The Flamanville 3 EPR nuclear plant under construction in France will undergo additional tests following detection of anomalies in the steel in certain parts of the reactor pressure vessel.
AREVA and EDF discovered the anomalies after chemical and mechanical tests were performed on a model of the reactor vessel head and bottom in late 2014. The French Nuclear Safety Authority (ASN) was informed in April that the tests revealed "the presence of a zone in which there was a high carbon concentration, leading to lower than expected mechanical toughness values."
"Initial measurements confirmed the presence of this anomaly in the reactor vessel head and reactor vessel bottom head of the Flamanville EPR," ASN said. The Flamanville 3 RPV was manufactured by AREVA at its Saint Marcel heavy components facility in Burgundy.
A new series of tests will begin this month on the representative vessel head to precisely identify the location of the anomalies and determine the area’s mechanical properties. ASN will make a decision on the acceptability of the test programme, check its correct performance and examine the file to be submitted by AREVA to demonstrate the robustness of the reactor vessel. The French regulator will call on the expertise of the Institute of Radiation Protection and Nuclear Safety (IRSN) and the Advisory Committee of Experts for Nuclear Pressure Equipment during this process.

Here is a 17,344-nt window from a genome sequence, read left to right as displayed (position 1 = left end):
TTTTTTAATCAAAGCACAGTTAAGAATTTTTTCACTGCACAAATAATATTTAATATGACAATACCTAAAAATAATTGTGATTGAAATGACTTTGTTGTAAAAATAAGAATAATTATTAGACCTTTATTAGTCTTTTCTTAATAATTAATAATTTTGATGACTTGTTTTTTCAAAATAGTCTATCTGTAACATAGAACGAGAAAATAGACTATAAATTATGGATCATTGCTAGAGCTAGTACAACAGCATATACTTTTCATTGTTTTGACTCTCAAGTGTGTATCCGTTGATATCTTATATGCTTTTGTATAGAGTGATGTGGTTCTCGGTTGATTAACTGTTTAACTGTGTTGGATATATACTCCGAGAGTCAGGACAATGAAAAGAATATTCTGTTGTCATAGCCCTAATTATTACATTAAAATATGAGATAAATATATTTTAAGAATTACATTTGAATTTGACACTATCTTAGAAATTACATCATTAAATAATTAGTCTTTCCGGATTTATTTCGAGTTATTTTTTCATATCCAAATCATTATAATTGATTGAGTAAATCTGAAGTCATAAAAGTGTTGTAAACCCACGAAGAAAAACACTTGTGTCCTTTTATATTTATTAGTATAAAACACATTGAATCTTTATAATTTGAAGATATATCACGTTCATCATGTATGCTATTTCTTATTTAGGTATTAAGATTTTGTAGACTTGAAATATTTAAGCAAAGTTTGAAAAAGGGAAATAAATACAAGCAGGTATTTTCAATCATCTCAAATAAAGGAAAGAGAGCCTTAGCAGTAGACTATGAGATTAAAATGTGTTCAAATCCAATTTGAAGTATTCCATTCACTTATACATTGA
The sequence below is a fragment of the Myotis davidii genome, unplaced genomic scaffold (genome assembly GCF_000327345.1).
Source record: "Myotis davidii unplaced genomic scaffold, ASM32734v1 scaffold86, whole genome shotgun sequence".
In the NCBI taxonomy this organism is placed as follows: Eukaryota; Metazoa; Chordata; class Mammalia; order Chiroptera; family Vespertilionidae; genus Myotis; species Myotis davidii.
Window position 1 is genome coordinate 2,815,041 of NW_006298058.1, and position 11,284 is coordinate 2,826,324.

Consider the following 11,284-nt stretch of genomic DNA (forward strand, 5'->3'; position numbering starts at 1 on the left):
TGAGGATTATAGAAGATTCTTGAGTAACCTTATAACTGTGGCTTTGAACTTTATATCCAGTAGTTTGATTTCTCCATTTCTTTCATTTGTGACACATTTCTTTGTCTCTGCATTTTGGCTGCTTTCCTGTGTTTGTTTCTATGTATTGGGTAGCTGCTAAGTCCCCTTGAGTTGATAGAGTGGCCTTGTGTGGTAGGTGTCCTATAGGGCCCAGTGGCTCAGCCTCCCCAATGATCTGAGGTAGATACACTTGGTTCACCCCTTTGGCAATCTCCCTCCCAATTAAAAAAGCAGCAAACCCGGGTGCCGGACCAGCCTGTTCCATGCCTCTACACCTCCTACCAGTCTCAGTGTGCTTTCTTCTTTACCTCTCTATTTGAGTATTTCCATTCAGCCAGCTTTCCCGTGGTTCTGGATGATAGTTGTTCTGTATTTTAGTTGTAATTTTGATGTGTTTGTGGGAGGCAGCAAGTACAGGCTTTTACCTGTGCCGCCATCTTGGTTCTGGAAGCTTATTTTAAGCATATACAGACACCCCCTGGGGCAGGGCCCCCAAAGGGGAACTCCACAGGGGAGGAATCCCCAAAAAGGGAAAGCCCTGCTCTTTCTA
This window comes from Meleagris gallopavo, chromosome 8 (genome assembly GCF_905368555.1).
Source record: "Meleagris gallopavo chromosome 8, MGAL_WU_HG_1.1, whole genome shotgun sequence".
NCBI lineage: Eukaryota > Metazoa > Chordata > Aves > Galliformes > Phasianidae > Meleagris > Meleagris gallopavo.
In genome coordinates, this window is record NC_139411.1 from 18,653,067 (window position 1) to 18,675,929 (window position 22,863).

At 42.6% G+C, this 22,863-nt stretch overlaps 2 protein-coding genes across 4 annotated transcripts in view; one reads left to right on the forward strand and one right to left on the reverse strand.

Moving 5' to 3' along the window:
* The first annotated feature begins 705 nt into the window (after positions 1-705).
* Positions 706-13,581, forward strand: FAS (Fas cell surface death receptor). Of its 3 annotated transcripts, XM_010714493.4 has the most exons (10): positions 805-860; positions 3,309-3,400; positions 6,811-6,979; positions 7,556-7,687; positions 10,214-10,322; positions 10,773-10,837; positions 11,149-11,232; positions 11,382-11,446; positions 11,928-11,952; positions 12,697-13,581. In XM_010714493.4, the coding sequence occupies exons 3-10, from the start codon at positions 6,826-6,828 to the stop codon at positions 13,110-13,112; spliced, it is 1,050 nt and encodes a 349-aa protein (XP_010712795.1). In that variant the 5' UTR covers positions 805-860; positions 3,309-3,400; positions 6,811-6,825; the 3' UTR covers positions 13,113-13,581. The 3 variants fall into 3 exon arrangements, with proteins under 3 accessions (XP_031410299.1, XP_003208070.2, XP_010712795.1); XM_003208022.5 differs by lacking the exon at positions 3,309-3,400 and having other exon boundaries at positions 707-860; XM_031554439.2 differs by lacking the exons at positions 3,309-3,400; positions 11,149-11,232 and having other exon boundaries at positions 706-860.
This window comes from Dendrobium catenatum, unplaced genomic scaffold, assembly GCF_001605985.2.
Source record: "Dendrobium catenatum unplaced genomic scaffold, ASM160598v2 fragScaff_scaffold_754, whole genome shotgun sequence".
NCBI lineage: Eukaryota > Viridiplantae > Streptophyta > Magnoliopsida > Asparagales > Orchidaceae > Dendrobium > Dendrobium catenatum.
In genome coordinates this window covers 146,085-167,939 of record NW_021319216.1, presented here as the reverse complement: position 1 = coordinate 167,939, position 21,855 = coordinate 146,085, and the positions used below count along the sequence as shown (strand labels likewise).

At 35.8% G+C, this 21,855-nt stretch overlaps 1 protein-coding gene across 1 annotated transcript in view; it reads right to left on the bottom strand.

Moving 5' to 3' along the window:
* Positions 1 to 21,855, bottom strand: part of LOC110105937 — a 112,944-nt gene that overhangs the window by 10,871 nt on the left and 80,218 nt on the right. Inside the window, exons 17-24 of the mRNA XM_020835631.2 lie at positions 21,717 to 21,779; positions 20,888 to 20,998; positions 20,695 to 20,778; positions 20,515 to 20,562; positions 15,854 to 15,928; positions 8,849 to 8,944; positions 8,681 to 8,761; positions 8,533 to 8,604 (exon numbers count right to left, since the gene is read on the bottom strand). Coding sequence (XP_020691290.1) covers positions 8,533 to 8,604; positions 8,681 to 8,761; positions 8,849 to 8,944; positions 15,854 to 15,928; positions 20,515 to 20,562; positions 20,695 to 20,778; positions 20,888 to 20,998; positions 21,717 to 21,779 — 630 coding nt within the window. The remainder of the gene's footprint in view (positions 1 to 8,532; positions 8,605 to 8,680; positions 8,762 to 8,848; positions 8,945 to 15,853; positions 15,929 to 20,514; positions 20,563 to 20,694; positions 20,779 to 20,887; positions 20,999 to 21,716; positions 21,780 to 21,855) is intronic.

EDF and AREVA said their teams are working to perform the additional tests as soon as possible "to provide the safety authority with all the necessary information to demonstrate the safety and quality of the corresponding equipment." In parallel, work continues at the 1650MW Flamanville EPR, which is expected to start up in 2017.
ASN also said it has informed foreign regulators who are involved in the construction of EPR reactors. EPRs are currently being built at Olkiluoto 3 in Finland and Taishan 1&2 in China.